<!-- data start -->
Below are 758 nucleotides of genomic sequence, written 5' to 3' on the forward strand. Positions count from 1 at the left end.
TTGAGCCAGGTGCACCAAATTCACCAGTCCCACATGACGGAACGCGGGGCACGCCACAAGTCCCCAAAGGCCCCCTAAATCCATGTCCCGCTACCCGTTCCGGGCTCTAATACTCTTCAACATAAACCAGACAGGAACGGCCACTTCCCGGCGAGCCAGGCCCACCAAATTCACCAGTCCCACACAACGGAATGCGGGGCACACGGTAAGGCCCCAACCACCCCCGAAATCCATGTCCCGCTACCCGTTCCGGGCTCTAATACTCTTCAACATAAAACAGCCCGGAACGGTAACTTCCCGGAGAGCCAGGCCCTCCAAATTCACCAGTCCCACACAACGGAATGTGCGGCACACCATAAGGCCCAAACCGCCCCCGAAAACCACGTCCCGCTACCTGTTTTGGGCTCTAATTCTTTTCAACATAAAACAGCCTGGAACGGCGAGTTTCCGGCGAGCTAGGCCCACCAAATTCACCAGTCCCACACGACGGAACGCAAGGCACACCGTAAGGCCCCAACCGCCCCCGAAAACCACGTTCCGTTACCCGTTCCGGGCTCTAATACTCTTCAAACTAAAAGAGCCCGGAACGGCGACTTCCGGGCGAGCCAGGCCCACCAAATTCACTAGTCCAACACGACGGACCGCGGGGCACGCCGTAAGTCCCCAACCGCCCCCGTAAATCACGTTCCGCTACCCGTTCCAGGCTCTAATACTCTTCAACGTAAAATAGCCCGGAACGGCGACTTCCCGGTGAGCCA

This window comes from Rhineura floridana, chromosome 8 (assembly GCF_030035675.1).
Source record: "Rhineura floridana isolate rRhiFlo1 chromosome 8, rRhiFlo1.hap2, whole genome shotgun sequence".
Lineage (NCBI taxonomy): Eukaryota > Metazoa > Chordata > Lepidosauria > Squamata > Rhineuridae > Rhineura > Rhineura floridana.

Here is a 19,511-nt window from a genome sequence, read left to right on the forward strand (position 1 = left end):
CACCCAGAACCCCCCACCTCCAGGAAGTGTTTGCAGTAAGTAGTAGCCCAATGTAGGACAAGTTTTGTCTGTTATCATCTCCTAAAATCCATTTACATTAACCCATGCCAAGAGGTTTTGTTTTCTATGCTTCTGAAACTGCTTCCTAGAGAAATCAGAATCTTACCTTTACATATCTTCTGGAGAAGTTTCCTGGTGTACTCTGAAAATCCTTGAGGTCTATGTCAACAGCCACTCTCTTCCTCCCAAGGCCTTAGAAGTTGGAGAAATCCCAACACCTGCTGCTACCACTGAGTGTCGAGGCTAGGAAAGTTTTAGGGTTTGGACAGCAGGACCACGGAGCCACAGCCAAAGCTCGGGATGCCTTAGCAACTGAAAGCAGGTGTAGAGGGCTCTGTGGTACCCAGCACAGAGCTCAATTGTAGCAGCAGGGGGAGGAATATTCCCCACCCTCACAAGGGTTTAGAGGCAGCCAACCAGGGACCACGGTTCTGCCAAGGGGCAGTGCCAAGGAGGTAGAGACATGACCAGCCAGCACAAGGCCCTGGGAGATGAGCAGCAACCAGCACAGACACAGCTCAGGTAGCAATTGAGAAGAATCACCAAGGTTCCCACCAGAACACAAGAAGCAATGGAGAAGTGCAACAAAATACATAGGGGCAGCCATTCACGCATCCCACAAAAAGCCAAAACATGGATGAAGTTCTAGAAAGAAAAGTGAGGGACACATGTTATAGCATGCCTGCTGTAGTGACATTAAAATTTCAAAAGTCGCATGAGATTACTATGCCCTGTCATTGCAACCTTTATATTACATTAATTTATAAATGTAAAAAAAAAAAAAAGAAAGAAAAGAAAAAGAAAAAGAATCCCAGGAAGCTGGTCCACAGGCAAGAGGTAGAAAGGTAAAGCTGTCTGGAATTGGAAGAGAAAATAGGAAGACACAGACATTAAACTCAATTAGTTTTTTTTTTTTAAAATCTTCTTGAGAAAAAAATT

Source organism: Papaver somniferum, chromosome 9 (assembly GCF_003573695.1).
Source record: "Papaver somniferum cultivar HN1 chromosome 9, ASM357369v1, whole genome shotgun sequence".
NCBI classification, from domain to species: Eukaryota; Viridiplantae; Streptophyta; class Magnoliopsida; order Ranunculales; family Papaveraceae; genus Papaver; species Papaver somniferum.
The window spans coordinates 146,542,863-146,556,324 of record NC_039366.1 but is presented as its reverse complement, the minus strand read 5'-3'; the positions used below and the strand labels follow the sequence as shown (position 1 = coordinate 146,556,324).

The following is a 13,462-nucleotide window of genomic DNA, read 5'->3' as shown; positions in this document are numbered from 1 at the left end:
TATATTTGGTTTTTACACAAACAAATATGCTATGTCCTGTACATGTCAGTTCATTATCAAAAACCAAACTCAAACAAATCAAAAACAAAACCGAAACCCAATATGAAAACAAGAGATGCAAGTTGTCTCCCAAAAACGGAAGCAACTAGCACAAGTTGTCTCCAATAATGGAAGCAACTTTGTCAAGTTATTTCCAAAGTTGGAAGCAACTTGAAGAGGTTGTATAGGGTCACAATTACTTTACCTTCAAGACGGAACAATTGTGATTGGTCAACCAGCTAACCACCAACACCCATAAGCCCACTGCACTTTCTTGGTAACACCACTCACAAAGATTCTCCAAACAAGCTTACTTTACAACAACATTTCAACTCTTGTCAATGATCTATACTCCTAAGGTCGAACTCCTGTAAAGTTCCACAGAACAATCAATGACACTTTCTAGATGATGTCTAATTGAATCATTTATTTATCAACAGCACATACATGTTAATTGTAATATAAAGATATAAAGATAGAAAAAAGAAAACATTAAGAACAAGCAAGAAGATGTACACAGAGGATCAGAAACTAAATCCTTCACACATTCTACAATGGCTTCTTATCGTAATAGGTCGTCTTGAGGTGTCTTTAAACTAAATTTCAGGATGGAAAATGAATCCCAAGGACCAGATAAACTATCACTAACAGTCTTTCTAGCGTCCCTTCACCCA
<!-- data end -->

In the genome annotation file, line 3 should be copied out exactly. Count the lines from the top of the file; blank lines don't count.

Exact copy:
This window comes from Rhineura floridana, chromosome 8 (assembly GCF_030035675.1).